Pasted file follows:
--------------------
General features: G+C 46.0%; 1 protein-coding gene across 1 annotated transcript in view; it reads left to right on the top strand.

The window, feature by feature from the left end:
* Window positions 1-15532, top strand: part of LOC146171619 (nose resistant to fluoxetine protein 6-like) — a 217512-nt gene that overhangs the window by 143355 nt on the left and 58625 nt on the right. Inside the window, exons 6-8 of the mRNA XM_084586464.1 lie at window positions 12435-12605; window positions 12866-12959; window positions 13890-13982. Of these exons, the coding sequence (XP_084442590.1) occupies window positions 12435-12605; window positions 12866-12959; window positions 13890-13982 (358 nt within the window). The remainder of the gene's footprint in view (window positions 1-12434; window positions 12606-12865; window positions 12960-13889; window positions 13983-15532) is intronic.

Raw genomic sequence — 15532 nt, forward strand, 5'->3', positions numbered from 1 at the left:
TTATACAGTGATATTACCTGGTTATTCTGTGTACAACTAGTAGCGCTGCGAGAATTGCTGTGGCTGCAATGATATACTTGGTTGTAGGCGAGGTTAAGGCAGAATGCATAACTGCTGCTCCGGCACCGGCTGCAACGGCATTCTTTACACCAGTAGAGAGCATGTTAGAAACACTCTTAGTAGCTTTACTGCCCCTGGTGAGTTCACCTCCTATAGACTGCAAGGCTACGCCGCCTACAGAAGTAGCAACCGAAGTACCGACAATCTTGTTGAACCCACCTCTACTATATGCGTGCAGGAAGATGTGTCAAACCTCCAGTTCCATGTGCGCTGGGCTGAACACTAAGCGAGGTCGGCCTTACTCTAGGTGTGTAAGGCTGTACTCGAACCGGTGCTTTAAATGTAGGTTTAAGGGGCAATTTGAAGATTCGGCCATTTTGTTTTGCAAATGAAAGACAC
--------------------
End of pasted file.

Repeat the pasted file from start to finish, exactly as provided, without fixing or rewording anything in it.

General features: G+C 46.0%; 1 protein-coding gene across 1 annotated transcript in view; it reads left to right on the top strand.

The window, feature by feature from the left end:
* Window positions 1-15532, top strand: part of LOC146171619 (nose resistant to fluoxetine protein 6-like) — a 217512-nt gene that overhangs the window by 143355 nt on the left and 58625 nt on the right. Inside the window, exons 6-8 of the mRNA XM_084586464.1 lie at window positions 12435-12605; window positions 12866-12959; window positions 13890-13982. Of these exons, the coding sequence (XP_084442590.1) occupies window positions 12435-12605; window positions 12866-12959; window positions 13890-13982 (358 nt within the window). The remainder of the gene's footprint in view (window positions 1-12434; window positions 12606-12865; window positions 12960-13889; window positions 13983-15532) is intronic.

Raw genomic sequence — 15532 nt, forward strand, 5'->3', positions numbered from 1 at the left:
TTATACAGTGATATTACCTGGTTATTCTGTGTACAACTAGTAGCGCTGCGAGAATTGCTGTGGCTGCAATGATATACTTGGTTGTAGGCGAGGTTAAGGCAGAATGCATAACTGCTGCTCCGGCACCGGCTGCAACGGCATTCTTTACACCAGTAGAGAGCATGTTAGAAACACTCTTAGTAGCTTTACTGCCCCTGGTGAGTTCACCTCCTATAGACTGCAAGGCTACGCCGCCTACAGAAGTAGCAACCGAAGTACCGACAATCTTGTTGAACCCACCTCTACTATATGCGTGCAGGAAGATGTGTCAAACCTCCAGTTCCATGTGCGCTGGGCTGAACACTAAGCGAGGTCGGCCTTACTCTAGGTGTGTAAGGCTGTACTCGAACCGGTGCTTTAAATGTAGGTTTAAGGGGCAATTTGAAGATTCGGCCATTTTGTTTTGCAAATGAAAGACAC